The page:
In recent history divorce has become less and less of a taboo in America and many places around the world. With that option being available to couples we have seen divorce rates steadily rise, for the most part, over the last few decades. With the growing popularity of divorce, it’s important to consider how it affects our children. Some people claim that it can have a lasting impact on someone for life, others say it can be overcome.
“Divorce Can Be Overcome” Articles:
Is Divorce Bad for Children?
This article claims that according to studies they found, divorce really has little impact on MOST children. Many grow up to be well adjusted and rarely suffer serious consequences early on in life. One study it looked at found that children may suffer from some side effects like anger, anxiety, and depression, but that they tend to go away within a two year time span. Another study suggested children who are exposed to conflict prior to the divorce often adjust even better when it happens as they are not as surprised, whereas a sudden divorce they couldn’t have seen coming may shock them, and some may even see the divorce as relief because of the conflict they saw. This article seemed trustworthy just because of how they sited studies as evidence for everything they said, every bit of it was backed up with evidence collected by other, probably more professional, researchers.
Divorce Not Always Bad for Kids
This article looked specifically at studies who found that children of a bad marriage often ended up better off if their parents got divorced. Over the course of about 20 years or so, parents, and children of the parents, were interviewed at different ages. Parents were initially asked questions that helped to understand how much conflict was happening in their marriage. A later surveyed asked those parents new questions and tried to figure out if a divorce had occurred. A few years later the children, who would now be adults, were again surveyed and asked about how their current relationships had been faring. The surveys found that children who grew up in high conflict households usually turned out better if their parents had opted to get a divorce. In contrast to this, a happy marriage didn’t seem to have any impact on whether or not the children had positive relationships themselves later in life.
“Divorce Has A Lasting Impact” articles:
A divorce can never be good for children no matter how amicable it is, says study
This study examined how children are affected within 3 different types of divorce; a “healthy one” in which the parents still talked to each other and rarely fought, parents who still payed childcare but did not talk, and divorces where one parent was completely gone. Each group was interviewed as children and adults, and each one gave very similar answers, which the article claims “debunks” the idea that divorces can be good. According to the study, the children of a healthy divorce often had less behavioral issues, but still suffered academically, with self esteem, and with drugs and alcohol. In fact the article claims that their grades were even worse than children who were missing a parent. The article quotes professional opinions on divorce, and it sites a study done by professionals, these two things really lend to its credibility in my opinion.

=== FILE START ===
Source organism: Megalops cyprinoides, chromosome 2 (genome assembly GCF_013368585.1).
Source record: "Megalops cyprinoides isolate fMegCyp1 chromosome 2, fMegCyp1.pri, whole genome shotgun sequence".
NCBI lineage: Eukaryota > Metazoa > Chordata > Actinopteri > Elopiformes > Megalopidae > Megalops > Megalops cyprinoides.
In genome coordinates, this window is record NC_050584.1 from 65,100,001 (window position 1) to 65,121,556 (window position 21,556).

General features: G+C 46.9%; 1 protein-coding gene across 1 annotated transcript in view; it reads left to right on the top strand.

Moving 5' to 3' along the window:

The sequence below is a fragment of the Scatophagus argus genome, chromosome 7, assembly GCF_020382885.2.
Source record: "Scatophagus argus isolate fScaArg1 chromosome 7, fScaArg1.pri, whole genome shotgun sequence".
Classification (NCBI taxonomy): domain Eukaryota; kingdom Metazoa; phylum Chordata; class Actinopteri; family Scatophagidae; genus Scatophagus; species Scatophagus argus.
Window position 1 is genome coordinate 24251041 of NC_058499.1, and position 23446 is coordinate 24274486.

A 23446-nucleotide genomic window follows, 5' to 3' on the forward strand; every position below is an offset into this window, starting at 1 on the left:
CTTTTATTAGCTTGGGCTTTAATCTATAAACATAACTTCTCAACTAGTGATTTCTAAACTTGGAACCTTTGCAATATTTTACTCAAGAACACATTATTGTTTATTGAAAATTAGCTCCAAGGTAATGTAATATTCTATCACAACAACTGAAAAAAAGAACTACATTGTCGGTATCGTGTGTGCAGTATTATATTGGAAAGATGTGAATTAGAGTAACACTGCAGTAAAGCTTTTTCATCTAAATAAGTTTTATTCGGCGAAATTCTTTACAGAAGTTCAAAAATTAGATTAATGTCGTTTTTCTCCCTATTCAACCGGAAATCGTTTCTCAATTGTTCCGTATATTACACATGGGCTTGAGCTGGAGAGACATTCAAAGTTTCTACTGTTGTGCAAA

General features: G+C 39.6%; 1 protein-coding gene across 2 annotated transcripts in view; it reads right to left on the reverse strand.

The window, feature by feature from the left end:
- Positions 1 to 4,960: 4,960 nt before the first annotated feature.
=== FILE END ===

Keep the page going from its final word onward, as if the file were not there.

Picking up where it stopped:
How Could Divorce Affect My Kids?
This is another article that claims children will experience several of the same issues as the above article. Academic failure, drugs and alcohol use, delinquency, etc., as well as psychological and emotional issues lasting later into life. One study, done by Judith Wallerstein, interviewed several children multiple times between the 1970’s and the 1990’s. She expected children to recover but instead her findings revealed that many of the participants suffered from problems as adults, especially when moving into romantic relationships. She says that anxiety causes people to make poor decisions, giving up when problems occur, or just avoiding relationships altogether. More problems can be brought on if and when one parent finds a new spouse, introducing step-family which can act as more competition for attention from the original parent and can sometimes even lead to further separation between the child and the parent.
I have to take the side of the argument saying divorce is not a serious issue for children. It’s obvious that there is a risk for children to experience negative side effects to divorce, but several studies have found it to be fairly uncommon, and some studies even found divorce to be the better choice for your children’s sake, in the case of an unhealthy marriage. I think it’s really a very situational issue, some children may be hurt and some may recover, I think it goes beyond just the issue of divorce, and is likely impacted by the child’s own natural tendency toward the issues that are claimed to be caused by divorce. I know from personal experience that I turned out alright despite my parents divorce, but I also know people who had the opposite outcome. Like I said, it really depends on how prone the child naturally was to emotional scarring.